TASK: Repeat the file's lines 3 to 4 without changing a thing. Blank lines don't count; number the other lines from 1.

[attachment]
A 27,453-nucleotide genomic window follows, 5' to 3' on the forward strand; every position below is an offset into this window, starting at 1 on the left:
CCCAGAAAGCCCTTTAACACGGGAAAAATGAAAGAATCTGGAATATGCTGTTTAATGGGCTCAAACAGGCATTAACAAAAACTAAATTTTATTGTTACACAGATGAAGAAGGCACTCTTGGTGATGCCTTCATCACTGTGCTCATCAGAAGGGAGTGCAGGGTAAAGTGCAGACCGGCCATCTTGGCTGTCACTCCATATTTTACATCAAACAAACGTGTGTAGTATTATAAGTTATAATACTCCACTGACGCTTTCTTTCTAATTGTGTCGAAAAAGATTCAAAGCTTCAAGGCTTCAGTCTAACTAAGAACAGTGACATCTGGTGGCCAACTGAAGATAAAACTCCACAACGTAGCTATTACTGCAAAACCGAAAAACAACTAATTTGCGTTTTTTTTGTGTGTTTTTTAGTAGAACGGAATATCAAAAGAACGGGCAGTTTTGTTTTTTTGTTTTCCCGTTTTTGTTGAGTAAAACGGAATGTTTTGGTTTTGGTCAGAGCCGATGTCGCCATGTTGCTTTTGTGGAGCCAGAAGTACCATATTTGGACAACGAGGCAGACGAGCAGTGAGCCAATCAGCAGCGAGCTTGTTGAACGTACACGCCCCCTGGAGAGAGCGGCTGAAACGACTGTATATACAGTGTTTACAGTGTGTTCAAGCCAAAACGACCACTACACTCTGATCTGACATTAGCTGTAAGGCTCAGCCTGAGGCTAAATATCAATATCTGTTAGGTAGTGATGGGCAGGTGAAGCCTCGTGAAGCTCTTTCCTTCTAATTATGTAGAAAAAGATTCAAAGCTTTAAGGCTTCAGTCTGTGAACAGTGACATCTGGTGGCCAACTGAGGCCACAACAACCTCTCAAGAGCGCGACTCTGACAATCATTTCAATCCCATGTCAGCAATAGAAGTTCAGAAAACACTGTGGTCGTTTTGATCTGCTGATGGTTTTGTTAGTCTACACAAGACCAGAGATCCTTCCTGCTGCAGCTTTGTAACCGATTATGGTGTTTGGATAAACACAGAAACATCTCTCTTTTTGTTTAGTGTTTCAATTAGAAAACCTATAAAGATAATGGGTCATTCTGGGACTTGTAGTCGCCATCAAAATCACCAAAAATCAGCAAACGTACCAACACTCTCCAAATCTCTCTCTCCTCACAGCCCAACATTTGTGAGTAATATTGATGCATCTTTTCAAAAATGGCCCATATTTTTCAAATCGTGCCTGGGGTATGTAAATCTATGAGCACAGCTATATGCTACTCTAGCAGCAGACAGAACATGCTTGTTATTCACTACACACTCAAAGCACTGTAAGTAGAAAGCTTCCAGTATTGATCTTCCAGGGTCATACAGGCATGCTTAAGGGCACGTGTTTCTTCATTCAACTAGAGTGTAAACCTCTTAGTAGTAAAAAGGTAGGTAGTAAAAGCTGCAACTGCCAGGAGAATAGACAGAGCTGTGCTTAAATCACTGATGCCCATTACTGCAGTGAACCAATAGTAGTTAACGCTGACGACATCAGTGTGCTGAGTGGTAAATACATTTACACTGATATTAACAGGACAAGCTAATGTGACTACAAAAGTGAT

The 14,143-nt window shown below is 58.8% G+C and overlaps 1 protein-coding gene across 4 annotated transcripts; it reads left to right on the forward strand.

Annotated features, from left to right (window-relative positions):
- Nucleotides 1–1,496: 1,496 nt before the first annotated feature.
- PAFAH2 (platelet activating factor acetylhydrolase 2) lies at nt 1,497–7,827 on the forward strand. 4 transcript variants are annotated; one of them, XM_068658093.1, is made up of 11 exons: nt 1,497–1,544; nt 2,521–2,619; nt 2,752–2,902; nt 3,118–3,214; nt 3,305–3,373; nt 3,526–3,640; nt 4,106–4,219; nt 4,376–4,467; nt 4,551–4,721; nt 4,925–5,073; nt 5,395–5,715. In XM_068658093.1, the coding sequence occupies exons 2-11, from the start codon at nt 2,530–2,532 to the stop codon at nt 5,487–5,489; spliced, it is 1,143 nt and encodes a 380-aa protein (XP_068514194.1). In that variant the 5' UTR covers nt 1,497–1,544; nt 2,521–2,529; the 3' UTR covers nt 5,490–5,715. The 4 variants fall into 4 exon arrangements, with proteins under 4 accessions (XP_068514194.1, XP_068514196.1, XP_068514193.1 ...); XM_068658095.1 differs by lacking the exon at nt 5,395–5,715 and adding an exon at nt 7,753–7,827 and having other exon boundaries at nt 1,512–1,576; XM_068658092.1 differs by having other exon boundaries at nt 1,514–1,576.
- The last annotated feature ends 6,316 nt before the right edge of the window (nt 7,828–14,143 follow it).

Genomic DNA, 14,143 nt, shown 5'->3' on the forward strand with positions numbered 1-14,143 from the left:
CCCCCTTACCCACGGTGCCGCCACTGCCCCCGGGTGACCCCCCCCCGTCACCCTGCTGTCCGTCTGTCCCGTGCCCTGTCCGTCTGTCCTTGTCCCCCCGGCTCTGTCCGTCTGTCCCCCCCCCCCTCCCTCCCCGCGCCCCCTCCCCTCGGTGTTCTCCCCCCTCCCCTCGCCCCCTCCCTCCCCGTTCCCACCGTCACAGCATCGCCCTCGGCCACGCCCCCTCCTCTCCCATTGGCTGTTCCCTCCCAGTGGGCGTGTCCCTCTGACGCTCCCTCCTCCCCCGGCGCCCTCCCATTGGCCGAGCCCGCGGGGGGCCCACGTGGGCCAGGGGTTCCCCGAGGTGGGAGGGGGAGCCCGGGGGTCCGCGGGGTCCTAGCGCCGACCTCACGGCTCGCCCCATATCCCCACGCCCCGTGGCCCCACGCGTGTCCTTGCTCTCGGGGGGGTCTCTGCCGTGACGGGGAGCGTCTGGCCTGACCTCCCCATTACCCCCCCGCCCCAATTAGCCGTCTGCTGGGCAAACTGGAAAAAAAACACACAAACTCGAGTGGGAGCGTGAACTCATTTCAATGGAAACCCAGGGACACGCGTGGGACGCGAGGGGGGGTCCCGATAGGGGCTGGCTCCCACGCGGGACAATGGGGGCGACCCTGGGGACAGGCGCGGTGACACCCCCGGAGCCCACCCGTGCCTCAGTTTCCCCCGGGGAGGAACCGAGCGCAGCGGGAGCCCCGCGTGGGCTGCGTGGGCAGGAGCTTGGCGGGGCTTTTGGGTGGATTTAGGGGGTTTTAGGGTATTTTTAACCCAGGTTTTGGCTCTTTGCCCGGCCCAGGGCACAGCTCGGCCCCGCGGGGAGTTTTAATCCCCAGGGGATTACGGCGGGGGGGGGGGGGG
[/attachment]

The 14,143-nt window shown below is 58.8% G+C and overlaps 1 protein-coding gene across 4 annotated transcripts; it reads left to right on the forward strand.

Annotated features, from left to right (window-relative positions):